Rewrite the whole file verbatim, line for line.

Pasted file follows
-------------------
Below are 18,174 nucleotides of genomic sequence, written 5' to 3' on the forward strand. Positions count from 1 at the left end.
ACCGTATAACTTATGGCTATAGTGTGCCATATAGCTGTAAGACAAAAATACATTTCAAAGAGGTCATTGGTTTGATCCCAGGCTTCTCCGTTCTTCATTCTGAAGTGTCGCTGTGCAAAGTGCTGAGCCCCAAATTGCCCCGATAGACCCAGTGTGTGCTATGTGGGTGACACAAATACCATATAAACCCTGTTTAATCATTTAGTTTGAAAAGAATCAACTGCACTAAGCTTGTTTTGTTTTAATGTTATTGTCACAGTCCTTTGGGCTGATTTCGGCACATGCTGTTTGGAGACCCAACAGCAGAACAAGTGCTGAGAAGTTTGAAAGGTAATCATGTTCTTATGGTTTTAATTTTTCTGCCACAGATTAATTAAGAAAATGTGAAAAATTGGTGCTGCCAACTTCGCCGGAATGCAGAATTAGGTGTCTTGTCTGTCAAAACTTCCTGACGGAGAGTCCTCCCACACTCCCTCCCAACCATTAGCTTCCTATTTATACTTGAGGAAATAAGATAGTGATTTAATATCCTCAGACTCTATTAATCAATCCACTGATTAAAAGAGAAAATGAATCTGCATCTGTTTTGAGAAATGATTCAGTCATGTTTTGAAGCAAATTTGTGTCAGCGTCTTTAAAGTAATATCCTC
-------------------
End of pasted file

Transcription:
Below are 18,174 nucleotides of genomic sequence, written 5' to 3' on the forward strand. Positions count from 1 at the left end.
ACCGTATAACTTATGGCTATAGTGTGCCATATAGCTGTAAGACAAAAATACATTTCAAAGAGGTCATTGGTTTGATCCCAGGCTTCTCCGTTCTTCATTCTGAAGTGTCGCTGTGCAAAGTGCTGAGCCCCAAATTGCCCCGATAGACCCAGTGTGTGCTATGTGGGTGACACAAATACCATATAAACCCTGTTTAATCATTTAGTTTGAAAAGAATCAACTGCACTAAGCTTGTTTTGTTTTAATGTTATTGTCACAGTCCTTTGGGCTGATTTCGGCACATGCTGTTTGGAGACCCAACAGCAGAACAAGTGCTGAGAAGTTTGAAAGGTAATCATGTTCTTATGGTTTTAATTTTTCTGCCACAGATTAATTAAGAAAATGTGAAAAATTGGTGCTGCCAACTTCGCCGGAATGCAGAATTAGGTGTCTTGTCTGTCAAAACTTCCTGACGGAGAGTCCTCCCACACTCCCTCCCAACCATTAGCTTCCTATTTATACTTGAGGAAATAAGATAGTGATTTAATATCCTCAGACTCTATTAATCAATCCACTGATTAAAAGAGAAAATGAATCTGCATCTGTTTTGAGAAATGATTCAGTCATGTTTTGAAGCAAATTTGTGTCAGCGTCTTTAAAGTAATATCCTC